But after that, so far, beautiful. Embarrassed I didn't hear about this one sooner. Would've saved me some time. That's one of the big reasons I use Sublime Text. I mean, it's a great text editor in lots of other ways, particularly fast searches, multiple cursors, and nice plugins, but it's vintage mode that hooked me quickly.

In any event, a nice upgrade for VS so far. And 281 reviews averaging essentially five stars ain't bad. My only complaint so far? No gqgq. For that, I'm back to F1.

In other news, got word of my second MarkUpDown Microsoft Store payout today. That's always fun to get, even if it won't cover my already exceptionally trivial marketing budget. But it is growing. That's cool.

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posted by ruffin at 3/15/2017 09:44:00 PM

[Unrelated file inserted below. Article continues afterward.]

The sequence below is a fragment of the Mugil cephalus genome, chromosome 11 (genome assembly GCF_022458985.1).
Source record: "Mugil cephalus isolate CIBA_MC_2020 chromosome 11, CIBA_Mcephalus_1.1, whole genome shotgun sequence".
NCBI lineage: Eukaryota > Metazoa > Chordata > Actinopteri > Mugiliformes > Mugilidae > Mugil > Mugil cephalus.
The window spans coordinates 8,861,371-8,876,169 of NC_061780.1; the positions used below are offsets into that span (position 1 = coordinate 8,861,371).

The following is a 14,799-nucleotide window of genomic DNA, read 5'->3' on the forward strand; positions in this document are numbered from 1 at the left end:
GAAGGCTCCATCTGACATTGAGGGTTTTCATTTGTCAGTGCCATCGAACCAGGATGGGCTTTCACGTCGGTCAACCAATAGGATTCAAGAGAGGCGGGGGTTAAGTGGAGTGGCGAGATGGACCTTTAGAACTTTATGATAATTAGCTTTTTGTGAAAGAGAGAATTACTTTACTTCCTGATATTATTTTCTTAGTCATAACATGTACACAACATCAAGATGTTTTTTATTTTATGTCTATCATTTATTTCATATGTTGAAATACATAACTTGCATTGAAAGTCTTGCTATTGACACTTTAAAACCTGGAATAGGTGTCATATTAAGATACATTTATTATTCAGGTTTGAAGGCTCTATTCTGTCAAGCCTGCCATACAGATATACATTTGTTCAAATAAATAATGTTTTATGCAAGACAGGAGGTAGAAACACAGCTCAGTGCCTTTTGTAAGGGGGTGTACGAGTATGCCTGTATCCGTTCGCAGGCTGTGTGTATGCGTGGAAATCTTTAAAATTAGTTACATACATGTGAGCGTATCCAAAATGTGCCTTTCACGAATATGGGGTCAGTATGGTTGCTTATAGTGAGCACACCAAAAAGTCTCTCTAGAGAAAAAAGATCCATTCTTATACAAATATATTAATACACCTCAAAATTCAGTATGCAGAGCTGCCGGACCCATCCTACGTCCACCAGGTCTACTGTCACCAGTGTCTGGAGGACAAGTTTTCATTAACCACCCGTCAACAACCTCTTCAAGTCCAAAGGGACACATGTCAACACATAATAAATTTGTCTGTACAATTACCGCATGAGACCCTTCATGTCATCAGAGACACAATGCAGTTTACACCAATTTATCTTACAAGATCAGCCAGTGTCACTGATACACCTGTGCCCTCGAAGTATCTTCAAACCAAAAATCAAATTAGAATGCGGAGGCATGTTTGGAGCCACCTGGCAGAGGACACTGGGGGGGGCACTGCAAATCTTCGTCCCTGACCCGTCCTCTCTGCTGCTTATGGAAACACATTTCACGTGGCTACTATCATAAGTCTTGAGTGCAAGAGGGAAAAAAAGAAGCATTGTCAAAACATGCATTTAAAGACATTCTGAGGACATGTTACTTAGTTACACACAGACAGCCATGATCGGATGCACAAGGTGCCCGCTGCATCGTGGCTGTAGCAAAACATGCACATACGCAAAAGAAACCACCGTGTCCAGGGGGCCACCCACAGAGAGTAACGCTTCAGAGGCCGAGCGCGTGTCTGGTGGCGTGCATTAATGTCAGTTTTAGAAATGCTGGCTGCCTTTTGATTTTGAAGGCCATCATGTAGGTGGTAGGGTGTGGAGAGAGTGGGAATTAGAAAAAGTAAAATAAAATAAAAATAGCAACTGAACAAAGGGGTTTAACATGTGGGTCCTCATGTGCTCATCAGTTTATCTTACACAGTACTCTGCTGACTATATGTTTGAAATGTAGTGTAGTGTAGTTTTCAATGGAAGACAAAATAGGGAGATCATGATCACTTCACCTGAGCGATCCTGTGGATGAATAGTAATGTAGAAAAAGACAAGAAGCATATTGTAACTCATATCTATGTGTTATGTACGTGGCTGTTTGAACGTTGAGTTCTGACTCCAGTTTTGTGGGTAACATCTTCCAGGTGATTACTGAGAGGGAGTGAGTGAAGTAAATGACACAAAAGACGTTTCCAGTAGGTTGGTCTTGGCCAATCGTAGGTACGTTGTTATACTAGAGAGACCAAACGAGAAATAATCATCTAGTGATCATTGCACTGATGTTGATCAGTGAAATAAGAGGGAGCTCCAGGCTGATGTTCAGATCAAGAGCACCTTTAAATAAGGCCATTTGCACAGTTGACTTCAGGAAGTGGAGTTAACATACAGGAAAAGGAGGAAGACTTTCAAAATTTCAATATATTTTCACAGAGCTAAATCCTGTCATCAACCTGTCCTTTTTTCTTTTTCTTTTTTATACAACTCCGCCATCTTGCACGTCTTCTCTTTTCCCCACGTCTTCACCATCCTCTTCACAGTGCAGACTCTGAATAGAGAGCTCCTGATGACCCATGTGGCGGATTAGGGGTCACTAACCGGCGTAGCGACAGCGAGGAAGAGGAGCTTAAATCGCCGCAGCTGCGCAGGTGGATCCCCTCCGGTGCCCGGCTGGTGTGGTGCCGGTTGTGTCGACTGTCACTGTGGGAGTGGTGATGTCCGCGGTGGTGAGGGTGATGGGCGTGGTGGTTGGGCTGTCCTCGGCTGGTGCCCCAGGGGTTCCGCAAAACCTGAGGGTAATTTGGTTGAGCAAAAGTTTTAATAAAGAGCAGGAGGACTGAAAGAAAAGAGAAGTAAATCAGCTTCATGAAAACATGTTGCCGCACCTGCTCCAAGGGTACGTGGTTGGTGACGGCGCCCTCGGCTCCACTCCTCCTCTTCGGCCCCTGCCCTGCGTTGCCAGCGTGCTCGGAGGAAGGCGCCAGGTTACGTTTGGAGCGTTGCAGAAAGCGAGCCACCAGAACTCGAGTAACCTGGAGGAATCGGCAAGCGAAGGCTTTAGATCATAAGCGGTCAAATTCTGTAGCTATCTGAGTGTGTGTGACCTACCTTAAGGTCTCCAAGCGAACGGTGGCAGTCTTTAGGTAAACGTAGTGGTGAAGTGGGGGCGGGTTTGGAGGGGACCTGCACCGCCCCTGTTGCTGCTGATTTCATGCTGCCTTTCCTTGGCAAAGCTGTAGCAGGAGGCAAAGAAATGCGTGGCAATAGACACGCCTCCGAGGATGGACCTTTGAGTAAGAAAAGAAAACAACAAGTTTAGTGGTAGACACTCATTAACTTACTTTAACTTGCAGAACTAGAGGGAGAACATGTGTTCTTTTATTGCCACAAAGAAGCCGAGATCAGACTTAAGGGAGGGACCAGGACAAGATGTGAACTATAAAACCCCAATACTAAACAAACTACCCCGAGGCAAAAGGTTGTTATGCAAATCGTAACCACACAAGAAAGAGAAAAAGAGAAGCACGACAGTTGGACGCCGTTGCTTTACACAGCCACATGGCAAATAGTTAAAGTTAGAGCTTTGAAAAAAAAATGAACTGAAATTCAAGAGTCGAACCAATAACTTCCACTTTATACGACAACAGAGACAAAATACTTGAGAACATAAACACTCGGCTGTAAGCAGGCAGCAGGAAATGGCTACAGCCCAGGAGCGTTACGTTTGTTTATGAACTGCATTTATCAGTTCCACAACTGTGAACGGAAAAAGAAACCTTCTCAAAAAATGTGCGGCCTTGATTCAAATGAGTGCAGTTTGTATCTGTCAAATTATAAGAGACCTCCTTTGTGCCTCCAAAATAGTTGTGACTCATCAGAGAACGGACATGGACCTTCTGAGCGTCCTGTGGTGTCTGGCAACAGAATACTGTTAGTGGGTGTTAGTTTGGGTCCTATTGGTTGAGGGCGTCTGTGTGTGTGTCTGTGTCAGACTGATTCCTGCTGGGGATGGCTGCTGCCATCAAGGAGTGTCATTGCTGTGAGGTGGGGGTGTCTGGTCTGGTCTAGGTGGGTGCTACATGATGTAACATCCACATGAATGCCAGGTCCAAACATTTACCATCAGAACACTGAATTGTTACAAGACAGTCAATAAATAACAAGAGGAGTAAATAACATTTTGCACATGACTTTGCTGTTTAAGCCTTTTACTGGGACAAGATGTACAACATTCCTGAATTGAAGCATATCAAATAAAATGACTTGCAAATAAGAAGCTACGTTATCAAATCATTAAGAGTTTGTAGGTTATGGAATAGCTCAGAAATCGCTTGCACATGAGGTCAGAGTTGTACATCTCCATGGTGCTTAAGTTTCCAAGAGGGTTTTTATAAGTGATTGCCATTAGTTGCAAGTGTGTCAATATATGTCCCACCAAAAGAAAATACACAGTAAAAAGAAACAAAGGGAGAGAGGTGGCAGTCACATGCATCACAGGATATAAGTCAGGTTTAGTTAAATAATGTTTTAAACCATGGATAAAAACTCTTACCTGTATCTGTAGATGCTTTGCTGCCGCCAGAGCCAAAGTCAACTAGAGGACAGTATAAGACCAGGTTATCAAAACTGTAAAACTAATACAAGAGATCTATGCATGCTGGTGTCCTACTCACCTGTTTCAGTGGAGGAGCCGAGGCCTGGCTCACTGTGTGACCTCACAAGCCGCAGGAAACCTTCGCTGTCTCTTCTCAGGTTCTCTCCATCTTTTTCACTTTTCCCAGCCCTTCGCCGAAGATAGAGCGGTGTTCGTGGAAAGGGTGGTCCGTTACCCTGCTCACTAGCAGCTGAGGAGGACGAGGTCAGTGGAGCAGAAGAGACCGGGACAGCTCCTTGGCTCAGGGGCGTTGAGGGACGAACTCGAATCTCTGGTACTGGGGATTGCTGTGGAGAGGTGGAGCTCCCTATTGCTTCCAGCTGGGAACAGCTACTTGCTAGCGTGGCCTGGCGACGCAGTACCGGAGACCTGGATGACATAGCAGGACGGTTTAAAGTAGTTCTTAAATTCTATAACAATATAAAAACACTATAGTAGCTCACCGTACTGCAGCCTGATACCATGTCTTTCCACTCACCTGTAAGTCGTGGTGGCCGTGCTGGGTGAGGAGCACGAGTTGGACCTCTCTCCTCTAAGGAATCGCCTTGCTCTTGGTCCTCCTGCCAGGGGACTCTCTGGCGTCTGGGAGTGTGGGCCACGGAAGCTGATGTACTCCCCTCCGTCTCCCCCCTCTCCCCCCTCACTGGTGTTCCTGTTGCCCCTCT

Monday, March 13, 2017

Jay Bazuzi was talking about how to make the work of distributed teams run more smoothly, and there was a term he used that I thought deserved a little googling...

There are a bunch of known good practices to help distributed teams not suck too much. Doing them won't get us to "awesome", but at least we can get up to "not sucky". So let's start by writing down these practices:

  • Recognize the expression of Conway's Law: limited communications affect software architecture

As it turns out, Conway's Law is pretty interesting. Here's some more, from Demystifying Conway's Law on ThoughtWorks: